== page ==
MUMBAI (Reuters) - The Reserve Bank of India has appealed to the country’s top court to let banks classify loans as nonperforming, saying a ban imposed to help borrowers in the COVID-19 pandemic could greatly harm the nation’s financial system.
The central bank, in a filing to the Supreme Court late on Friday, warned that failure to immediately lift an interim stay on banks classifying any loan as a non-performing asset (NPA) would also undermine the central bank’s regulatory mandate.
The court granted the stay last month, responding to a plea filed by an Indian optician, later joined by a wide range of borrowers whose income or revenue was hit by the COVID-19 pandemic.
The court is set to rule on the matter on Tuesday. The ruling could have far-reaching consequences not only for millions of borrowers, but also for banks and the country, as state-run banks dominate the sector.
To help borrowers weather pandemic-related stress, the RBI has let banks offer a moratorium on loan payments for up to six months and permitted a one-time restructuring of accounts.
The RBI’s measures ensured that accounts that were standard prior to the implementation of the nationwide lockdown in late March, would not be classified as NPAs if the borrowers made use of the moratorium, which allowed repayments to be delayed until the end of August but with the loans continuing to accrue interest.
The central bank’s appeal followed a request by the court for further details from the RBI and government on their plans to help the borrowers.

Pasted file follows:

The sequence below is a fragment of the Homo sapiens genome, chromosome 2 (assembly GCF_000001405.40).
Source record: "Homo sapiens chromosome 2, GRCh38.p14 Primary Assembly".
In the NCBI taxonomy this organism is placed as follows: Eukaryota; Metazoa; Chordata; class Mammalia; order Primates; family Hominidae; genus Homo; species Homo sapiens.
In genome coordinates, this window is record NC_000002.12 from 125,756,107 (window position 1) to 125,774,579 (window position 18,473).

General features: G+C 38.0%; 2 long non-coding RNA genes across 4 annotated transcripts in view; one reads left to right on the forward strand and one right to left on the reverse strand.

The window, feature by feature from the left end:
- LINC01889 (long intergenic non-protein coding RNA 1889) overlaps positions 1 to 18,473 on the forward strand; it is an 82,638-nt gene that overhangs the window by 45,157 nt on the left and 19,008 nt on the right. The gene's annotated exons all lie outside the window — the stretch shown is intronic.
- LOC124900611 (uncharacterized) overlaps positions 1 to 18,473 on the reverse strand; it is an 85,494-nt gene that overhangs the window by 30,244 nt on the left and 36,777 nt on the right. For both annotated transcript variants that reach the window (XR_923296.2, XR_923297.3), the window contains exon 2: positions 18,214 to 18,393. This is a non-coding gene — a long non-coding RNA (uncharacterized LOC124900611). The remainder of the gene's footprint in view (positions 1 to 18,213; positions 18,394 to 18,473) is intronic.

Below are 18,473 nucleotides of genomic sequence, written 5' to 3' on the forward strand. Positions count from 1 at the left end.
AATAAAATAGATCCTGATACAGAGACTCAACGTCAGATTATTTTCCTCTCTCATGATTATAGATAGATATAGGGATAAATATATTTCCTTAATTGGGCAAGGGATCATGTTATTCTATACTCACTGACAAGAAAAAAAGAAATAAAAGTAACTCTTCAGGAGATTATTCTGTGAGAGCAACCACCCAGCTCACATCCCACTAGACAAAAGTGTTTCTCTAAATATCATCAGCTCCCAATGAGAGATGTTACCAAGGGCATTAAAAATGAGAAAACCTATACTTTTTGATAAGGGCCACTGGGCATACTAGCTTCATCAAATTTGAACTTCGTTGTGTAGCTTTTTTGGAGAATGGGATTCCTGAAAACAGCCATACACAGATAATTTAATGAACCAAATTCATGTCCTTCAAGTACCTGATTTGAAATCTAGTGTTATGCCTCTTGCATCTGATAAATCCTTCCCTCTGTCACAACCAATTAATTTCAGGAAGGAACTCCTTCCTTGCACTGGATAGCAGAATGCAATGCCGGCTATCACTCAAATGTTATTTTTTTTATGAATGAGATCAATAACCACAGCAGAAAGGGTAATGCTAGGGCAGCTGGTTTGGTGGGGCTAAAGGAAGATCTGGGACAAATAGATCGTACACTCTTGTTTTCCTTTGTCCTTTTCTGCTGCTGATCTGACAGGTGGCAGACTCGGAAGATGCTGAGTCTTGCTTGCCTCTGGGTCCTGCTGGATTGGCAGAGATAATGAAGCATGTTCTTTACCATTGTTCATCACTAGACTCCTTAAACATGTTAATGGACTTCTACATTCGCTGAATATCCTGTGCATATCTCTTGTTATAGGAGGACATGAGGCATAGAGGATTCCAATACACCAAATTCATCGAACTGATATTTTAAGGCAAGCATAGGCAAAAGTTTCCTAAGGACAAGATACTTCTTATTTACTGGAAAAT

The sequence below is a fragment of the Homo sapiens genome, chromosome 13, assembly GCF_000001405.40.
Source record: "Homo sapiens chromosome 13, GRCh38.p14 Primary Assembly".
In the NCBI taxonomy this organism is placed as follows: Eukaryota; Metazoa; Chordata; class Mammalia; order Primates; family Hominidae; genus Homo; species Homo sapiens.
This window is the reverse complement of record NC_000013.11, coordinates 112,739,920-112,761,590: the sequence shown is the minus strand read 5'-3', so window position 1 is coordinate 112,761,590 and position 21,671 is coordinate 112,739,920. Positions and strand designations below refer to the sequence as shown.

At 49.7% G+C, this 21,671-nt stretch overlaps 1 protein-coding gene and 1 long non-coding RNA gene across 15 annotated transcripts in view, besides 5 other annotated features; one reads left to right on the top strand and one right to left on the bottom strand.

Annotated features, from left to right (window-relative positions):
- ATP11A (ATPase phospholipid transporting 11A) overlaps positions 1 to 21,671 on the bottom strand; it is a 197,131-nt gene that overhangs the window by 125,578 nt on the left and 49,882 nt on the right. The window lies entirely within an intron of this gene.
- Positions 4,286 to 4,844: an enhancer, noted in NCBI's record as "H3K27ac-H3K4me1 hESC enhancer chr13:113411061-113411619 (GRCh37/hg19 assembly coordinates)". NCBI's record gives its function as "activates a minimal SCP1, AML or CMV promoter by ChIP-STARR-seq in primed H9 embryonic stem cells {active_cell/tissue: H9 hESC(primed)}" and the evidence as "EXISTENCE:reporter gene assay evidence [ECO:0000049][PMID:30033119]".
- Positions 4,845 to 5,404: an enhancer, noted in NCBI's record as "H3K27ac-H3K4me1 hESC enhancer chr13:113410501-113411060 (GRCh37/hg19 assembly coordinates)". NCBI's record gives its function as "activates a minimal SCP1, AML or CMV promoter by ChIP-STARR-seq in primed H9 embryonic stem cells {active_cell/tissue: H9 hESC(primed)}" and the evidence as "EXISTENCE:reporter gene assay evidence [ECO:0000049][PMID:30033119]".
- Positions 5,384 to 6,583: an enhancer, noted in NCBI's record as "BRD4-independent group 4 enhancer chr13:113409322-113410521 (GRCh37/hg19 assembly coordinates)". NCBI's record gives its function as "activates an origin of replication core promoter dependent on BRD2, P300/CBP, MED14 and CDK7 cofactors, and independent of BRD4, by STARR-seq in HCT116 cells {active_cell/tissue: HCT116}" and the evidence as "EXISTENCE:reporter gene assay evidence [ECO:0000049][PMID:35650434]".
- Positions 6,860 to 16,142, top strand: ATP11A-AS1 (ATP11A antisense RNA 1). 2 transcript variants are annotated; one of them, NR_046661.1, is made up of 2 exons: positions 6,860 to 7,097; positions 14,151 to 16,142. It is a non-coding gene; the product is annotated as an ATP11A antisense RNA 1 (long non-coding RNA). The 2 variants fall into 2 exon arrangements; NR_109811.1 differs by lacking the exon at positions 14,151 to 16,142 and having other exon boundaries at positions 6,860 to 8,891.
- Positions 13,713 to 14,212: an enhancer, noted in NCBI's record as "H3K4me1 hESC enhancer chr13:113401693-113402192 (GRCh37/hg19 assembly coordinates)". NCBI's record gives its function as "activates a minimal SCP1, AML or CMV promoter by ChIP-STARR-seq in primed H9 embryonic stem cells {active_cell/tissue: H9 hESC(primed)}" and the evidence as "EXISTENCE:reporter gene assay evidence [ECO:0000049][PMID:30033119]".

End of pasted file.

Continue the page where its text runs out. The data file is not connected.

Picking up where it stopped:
The RBI responded by detailing the wide range of measures it has put in place to address stress in various sectors. It warned against any further leeway.
“Every regulatory forbearance has its trade-offs in terms of adverse incentives and unintended consequences,” the RBI said. “All the issues that were advanced by the petitioners have been adequately addressed.”
The optician and other borrowers had demanded the waiver of what they call “interest on interest,” charged by lenders to those who used the moratorium.
The government told the court last week it would waive the compound interest on loans up to 20 million rupees ($270,000) under a separate COVID-19 support plan, in a move that will bring relief to millions of borrowers.
In a separate affidavit on Friday, the government told the court that it would not be possible to further supplement the already announced relief packages. It asked the court not to permit any further judicial review by the petitioners.
Reporting by Swati Bhat; Editing by Euan Rocha and William Mallard
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